There is this book titled Don’t Rape floating around on most every family’s book shelf that never gets taken down and read to our children.
We don’t talk about maturing bodies, appropriate channeling of developing sexual impulses, and truly respecting other people’s bodies and voices.
We’re setting our children up to cause long lasting pain to others when we fail to teach them how to not commit sexual assault.
We're setting our children up to normalize sexual harm, even teaching them to expect it as something normal.
Begin teaching your child from an early age about boundaries and respect. While most of us do this to some degree, think about how you can get even clearer with your messaging. Are you just waiting to catch them doing something before you confront their behavior, or are you proactively teaching? Are you simply telling them “no, don’t do that,” or are you taking the time to explain how their actions hurt someone?
Begin thinking of Empathy – the ability to take another person’s perspective – as a skill that you need to help your child learn. This often starts with learning and practicing self-empathy, a skill that a trained therapist can support you to develop.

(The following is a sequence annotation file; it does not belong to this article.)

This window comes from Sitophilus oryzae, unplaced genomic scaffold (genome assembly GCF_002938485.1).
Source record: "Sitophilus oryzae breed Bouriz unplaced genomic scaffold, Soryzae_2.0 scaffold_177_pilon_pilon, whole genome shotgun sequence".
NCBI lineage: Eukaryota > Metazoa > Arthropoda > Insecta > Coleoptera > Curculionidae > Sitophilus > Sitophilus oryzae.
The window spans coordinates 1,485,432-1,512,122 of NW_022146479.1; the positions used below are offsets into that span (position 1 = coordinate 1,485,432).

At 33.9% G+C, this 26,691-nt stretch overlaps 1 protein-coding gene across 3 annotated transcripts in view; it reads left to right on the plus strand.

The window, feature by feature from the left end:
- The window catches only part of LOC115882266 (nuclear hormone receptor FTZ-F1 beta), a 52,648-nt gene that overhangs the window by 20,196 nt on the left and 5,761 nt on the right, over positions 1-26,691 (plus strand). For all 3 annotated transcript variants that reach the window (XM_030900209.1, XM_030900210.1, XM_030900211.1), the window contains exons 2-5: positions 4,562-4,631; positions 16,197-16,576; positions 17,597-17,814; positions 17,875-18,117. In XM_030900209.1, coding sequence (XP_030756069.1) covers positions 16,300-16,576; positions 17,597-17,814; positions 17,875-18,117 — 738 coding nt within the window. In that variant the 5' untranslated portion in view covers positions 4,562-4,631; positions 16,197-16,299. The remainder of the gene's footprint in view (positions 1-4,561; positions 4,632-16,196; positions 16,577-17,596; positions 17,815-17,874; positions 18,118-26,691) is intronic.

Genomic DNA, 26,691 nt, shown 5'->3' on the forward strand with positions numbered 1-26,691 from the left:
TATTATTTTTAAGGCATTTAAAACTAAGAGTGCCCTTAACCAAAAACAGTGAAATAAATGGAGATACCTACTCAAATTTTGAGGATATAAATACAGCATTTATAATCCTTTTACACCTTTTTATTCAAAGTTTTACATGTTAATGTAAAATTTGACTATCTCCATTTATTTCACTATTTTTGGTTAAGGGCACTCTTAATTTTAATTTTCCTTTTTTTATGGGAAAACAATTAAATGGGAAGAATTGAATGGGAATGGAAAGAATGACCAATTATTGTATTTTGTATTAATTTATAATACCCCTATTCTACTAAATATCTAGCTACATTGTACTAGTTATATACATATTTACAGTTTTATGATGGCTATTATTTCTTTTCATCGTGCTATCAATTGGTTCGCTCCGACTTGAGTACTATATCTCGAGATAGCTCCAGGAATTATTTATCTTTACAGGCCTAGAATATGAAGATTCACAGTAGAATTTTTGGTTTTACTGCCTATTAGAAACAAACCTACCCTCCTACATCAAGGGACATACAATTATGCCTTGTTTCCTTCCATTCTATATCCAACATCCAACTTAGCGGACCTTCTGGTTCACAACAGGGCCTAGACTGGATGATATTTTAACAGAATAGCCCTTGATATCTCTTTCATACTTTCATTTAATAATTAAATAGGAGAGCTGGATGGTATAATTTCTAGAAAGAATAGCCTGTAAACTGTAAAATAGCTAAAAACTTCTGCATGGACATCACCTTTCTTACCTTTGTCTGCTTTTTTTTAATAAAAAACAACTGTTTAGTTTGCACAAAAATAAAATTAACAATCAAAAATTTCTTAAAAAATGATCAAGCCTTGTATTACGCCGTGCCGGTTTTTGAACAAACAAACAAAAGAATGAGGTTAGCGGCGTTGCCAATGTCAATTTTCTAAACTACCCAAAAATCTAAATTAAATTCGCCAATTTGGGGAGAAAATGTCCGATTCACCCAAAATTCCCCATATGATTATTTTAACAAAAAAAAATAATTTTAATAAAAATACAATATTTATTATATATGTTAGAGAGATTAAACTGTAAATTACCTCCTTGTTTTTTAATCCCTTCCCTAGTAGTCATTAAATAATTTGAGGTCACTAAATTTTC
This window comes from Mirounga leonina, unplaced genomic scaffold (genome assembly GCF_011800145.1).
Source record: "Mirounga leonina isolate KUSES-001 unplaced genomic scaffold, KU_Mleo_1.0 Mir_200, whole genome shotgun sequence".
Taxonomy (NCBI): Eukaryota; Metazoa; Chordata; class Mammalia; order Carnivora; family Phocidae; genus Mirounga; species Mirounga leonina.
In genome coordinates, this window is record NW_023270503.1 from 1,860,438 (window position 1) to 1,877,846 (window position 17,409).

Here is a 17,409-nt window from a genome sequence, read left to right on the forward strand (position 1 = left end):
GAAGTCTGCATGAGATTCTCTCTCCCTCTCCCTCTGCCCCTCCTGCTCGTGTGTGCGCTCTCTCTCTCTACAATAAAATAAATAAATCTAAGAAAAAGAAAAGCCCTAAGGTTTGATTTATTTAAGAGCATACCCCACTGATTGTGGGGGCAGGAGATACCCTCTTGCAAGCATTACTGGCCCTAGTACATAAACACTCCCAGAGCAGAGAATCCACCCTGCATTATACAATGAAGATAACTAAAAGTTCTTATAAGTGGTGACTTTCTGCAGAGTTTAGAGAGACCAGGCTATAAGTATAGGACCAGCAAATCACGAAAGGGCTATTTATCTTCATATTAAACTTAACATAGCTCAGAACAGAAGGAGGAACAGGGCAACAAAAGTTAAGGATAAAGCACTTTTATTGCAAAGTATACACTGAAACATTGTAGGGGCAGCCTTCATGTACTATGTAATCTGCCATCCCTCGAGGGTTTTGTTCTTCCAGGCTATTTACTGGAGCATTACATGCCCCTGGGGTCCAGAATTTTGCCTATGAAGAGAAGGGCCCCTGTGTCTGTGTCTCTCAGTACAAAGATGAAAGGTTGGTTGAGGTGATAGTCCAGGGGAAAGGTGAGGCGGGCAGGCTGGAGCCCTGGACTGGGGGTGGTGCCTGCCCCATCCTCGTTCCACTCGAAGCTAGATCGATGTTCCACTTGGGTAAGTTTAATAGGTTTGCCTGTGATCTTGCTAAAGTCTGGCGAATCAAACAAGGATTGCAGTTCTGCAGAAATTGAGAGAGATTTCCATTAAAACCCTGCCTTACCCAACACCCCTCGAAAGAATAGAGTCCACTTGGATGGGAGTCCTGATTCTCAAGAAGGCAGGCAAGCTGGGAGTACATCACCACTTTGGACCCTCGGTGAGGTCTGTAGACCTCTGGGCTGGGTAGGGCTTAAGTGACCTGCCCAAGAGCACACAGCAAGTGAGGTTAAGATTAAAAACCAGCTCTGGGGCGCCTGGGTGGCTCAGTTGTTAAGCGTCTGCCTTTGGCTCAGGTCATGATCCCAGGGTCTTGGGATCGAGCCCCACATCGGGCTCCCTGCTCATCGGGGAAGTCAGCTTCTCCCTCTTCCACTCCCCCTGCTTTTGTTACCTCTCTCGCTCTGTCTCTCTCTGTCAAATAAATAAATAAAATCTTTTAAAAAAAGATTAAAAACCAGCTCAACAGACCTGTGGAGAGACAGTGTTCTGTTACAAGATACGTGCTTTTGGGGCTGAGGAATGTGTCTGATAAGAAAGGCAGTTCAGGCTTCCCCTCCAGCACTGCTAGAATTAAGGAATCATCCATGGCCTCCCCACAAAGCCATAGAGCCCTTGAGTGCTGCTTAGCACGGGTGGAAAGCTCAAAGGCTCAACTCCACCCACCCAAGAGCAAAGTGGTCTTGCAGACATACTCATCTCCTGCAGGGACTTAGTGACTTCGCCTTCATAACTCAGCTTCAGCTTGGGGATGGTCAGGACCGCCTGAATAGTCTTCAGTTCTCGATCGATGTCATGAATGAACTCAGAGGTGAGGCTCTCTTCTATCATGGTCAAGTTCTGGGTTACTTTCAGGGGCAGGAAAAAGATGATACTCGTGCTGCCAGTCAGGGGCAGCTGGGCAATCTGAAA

Use age appropriate language that reflects not only their cognitive age, but also the age of their maturing bodies. Begin teaching your child about puberty (and all that comes with it) as soon as it starts. You don’t have to be graphic, but neither should you be condescending or condemning of the process.
Gear your conversations towards normalizing changing bodies, as well as developing sexual interests. You’re not helping anyone by saying that its ok to get an erection, but not educating them on how to use their bodies pro-socially.
Proactively undermine rape and gender myths. Teach them that it’s most often someone a victim knows and trusts, not some strange man in the bushes. Teach them that boys don’t have to be aggressive to have sex, and that someone saying no isn’t a signal to try harder.
Teach your child that it’s not only ok, but brave, to speak out against other people being sexually aggressive.
Vote for policies that teach comprehensive sexual education in schools and community centers. Abstinence education does not work. (click here for more information)
Stemming the epidemic tide of sexual assault starts at home; and it looks like teaching our children what sexual assault actually is, dispelling damning myths, and making respecting the physical boundaries of others a given – not an option. No one action, and no one voice will end sexual violence, but it is possible when we all do our part to make the next generation better than the last.
Always remember two things: Healing Is Possible, And It’s When We’re In Connection With Others That We Thrive.
Hudson Wilkins, MA, LPCC, EMDR, IFS. Hudson is a nature and mindfulness based trauma therapist inFort Collins, CO. He operates a private practice with a specialty in supporting folks who have experienced sexual violence first hand, and those that love them to heal and rebalance their lives.